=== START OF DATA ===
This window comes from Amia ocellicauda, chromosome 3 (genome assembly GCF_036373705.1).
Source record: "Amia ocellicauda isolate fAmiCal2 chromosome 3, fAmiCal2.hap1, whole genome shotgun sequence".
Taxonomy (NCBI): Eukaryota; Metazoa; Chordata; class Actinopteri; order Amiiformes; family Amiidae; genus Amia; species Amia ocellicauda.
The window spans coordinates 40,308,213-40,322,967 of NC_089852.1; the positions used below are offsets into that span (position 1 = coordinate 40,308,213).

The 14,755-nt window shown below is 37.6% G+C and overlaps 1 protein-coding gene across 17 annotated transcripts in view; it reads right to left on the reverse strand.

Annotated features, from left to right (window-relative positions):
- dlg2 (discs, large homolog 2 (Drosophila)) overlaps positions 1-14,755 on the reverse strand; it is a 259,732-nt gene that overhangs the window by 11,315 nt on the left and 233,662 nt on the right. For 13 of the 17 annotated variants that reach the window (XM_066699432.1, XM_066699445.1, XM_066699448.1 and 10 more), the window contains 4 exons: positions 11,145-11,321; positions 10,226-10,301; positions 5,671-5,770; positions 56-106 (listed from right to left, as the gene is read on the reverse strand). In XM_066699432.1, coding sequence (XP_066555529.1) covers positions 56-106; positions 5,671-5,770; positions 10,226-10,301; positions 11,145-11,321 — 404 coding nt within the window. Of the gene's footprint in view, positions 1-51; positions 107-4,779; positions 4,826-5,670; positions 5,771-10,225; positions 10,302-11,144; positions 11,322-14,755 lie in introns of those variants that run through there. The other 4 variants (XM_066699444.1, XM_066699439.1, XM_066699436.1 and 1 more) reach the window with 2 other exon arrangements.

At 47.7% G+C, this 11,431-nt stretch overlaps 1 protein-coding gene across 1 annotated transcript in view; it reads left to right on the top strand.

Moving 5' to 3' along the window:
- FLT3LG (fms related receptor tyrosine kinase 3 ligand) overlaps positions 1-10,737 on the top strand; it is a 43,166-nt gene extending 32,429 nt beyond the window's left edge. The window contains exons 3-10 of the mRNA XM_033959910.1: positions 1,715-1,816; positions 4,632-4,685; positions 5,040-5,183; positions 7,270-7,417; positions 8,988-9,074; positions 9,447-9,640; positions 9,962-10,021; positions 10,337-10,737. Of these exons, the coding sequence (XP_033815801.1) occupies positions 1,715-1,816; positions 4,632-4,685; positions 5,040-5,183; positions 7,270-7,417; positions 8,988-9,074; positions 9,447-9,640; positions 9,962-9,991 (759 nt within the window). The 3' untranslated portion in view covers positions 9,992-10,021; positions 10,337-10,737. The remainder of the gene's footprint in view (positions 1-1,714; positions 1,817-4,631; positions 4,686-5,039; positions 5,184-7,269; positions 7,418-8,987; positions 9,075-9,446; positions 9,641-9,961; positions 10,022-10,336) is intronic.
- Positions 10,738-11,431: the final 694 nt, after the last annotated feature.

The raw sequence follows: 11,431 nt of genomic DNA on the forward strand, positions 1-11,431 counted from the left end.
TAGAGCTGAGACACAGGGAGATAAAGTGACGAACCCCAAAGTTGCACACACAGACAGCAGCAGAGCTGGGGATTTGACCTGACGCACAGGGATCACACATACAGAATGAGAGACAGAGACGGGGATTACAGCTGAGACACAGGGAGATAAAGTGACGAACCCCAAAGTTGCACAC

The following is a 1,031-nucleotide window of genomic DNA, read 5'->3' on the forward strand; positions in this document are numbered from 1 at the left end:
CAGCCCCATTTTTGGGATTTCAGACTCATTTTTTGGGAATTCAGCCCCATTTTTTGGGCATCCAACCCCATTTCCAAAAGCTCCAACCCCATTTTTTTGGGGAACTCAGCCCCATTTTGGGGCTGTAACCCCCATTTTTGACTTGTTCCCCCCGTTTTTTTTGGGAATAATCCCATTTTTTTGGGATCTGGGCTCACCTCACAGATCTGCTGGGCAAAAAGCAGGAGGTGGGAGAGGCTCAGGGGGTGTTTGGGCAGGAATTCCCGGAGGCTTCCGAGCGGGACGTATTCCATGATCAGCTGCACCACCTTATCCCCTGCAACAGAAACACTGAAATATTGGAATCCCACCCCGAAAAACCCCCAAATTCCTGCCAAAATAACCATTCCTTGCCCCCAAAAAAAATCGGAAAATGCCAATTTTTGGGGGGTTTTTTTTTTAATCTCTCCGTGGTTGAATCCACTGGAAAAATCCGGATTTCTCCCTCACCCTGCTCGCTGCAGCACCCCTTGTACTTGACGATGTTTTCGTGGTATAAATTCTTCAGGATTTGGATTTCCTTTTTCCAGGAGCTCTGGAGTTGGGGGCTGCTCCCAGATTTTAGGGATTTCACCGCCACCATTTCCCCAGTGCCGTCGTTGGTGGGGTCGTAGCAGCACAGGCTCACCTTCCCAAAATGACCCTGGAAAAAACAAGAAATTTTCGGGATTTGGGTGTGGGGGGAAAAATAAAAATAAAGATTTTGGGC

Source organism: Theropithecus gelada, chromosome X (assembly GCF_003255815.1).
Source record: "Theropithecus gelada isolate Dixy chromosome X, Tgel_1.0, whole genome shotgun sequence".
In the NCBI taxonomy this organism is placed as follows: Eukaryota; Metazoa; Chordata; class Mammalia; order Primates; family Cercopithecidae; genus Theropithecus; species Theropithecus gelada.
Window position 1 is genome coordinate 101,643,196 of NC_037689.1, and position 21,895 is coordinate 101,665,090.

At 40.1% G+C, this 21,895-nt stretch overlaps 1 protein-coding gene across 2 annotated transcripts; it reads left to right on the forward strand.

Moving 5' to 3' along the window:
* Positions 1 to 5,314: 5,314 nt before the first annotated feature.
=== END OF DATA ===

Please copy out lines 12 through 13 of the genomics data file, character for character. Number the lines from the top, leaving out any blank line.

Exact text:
The raw sequence follows: 11,431 nt of genomic DNA on the forward strand, positions 1-11,431 counted from the left end.
TAGAGCTGAGACACAGGGAGATAAAGTGACGAACCCCAAAGTTGCACACACAGACAGCAGCAGAGCTGGGGATTTGACCTGACGCACAGGGATCACACATACAGAATGAGAGACAGAGACGGGGATTACAGCTGAGACACAGGGAGATAAAGTGACGAACCCCAAAGTTGCACAC